In other industries - especially businesses that have similar needs and whose competitive advantages are based on assets unrelated to information technology infrastructure - shared development can help the whole industry. Unlike commercial software, open source software is driven from the bottom up, which means it's not typically developed by independent software vendors (ISVs) and then distributed. However, we are starting to see that happening, as well as more and more software vendors turning over their software to the open source community, just like database vendor Ingres has done. Some do it because they don't want to maintain the software, but the smart ISVs know that innovation comes from the end user. Mature products can receive new life from the open source vendor community and adapt to an ever-changing IT landscape.
Invariably, leading commercial software in a variety of software segments will be challenged by open source markets. The following are current trends I believe will outlive the fad moniker:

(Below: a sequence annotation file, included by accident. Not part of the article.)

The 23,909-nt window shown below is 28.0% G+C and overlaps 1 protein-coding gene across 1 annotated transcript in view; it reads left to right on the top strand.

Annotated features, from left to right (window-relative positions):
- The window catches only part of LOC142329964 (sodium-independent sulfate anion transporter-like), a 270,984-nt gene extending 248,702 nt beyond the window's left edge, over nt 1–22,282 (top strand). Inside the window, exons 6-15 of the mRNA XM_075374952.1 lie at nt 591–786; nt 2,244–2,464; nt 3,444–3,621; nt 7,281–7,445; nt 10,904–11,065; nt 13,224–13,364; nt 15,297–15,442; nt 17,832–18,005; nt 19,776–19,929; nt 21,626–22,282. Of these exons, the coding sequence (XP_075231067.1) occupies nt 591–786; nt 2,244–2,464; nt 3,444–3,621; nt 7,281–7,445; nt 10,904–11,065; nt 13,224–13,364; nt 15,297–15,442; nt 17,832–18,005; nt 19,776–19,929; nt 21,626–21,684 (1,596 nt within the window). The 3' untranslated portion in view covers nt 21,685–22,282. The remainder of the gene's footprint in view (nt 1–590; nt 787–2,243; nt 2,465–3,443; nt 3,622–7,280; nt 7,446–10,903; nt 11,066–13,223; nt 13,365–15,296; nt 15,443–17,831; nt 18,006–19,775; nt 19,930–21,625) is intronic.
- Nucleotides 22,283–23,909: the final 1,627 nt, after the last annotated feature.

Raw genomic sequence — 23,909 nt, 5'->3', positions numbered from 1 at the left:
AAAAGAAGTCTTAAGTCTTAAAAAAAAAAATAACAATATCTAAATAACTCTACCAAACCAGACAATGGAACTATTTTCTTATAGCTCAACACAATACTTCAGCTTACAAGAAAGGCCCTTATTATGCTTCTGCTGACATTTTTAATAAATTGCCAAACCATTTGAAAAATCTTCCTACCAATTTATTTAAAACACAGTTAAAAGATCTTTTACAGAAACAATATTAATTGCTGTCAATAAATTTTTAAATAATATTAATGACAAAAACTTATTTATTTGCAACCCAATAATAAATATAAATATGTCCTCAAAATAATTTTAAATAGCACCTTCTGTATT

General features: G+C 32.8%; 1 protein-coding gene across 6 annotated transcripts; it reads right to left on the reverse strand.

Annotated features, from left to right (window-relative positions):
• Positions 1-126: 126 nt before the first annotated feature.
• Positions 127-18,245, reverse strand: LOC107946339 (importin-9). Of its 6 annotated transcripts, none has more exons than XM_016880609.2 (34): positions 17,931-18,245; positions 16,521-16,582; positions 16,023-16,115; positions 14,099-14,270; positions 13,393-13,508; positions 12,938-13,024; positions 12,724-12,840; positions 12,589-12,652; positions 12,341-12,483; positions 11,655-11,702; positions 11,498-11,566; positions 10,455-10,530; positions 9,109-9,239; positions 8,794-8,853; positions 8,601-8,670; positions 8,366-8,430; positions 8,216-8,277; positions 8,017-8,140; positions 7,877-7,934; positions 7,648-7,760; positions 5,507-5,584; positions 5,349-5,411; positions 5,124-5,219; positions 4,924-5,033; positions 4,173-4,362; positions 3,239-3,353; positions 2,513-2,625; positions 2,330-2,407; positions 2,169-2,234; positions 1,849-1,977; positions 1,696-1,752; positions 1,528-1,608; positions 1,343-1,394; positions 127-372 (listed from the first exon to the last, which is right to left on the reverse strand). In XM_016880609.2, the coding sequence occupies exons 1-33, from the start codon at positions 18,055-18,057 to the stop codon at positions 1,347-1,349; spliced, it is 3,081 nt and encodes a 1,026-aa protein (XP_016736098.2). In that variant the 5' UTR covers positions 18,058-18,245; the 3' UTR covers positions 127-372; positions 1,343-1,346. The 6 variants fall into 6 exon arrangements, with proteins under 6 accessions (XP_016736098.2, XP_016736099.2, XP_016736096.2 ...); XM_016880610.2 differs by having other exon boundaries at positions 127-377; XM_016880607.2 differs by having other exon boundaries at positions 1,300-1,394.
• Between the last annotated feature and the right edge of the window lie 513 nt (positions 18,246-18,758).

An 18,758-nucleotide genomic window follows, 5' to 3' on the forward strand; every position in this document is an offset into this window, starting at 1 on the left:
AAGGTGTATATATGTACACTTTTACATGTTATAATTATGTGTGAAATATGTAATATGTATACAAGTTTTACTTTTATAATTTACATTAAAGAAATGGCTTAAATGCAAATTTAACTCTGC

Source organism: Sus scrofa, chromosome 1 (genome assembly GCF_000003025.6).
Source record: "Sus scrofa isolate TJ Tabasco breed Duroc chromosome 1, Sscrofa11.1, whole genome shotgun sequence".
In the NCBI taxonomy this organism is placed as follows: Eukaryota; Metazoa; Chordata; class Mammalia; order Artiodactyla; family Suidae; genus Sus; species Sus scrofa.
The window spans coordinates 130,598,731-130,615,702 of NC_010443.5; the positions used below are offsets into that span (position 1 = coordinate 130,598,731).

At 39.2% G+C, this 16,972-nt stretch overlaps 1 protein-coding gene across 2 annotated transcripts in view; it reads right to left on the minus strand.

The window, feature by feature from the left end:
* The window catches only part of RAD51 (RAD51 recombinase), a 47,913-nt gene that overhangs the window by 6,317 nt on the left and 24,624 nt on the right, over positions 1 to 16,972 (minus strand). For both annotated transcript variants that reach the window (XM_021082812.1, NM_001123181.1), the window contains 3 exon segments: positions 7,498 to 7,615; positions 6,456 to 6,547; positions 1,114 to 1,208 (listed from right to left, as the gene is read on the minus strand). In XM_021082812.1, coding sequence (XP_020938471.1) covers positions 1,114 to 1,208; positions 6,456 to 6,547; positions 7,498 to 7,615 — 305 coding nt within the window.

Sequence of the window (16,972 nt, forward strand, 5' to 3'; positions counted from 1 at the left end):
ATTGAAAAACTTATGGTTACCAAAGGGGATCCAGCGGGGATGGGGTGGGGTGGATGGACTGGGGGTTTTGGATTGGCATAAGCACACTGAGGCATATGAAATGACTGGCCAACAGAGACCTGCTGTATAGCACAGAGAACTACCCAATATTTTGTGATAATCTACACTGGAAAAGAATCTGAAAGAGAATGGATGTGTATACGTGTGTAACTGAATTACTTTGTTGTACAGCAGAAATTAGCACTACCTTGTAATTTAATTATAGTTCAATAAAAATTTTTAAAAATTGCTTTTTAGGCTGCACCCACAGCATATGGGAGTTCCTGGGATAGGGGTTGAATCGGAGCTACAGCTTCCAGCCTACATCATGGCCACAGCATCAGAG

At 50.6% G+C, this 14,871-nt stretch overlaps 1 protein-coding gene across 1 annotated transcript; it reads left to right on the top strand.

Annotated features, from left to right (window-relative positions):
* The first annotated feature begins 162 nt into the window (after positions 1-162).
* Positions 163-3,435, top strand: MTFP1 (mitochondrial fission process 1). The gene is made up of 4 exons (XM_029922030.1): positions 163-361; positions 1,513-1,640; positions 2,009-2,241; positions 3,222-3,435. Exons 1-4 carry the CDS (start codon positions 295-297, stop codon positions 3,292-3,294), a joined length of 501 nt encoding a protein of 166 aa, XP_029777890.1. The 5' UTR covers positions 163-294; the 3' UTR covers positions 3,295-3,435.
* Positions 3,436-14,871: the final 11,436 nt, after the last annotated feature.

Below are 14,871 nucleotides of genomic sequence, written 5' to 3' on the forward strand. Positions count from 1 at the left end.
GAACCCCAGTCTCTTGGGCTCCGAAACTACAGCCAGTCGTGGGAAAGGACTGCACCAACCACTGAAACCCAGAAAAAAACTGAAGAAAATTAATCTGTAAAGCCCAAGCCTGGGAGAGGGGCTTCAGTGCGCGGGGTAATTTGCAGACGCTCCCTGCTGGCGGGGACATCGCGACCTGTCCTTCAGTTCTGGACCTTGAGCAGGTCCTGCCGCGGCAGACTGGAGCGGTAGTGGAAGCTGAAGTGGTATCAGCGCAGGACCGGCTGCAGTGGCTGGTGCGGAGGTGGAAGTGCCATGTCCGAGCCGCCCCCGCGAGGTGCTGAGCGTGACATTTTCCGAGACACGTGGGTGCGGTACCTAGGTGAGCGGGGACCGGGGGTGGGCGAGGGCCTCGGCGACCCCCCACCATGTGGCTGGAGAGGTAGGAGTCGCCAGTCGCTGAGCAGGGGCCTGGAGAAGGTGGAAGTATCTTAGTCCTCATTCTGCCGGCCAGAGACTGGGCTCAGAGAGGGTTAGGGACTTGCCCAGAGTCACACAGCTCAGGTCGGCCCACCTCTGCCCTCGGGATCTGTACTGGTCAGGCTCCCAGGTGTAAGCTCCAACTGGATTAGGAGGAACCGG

- Virtualization: It's what's hot right now, but there's no slowdown in sight. Over the past ten years, our thirst for faster computers drove the industry to provide blazingly fast chips that sipped more power and threw off a lot more heat. Now, those efforts are being penalized by data centers that can't meet electrical and cooling needs. Virtualization allows consolidation and higher utilization on Linux servers. Commercial software vendor VMware (an EMC company) was one of the fastest-growing software companies in the past five years. The Xen project, a hypervisor, which is a piece of software that allows multiple operating systems to run simultaneously on the same server, is the open source alternative to VMware. Open source virtualization is being advocated by more than just Linux users. Even Microsoft has announced they will be supporting Xen even though it might be competitive with their Microsoft Virtual Server.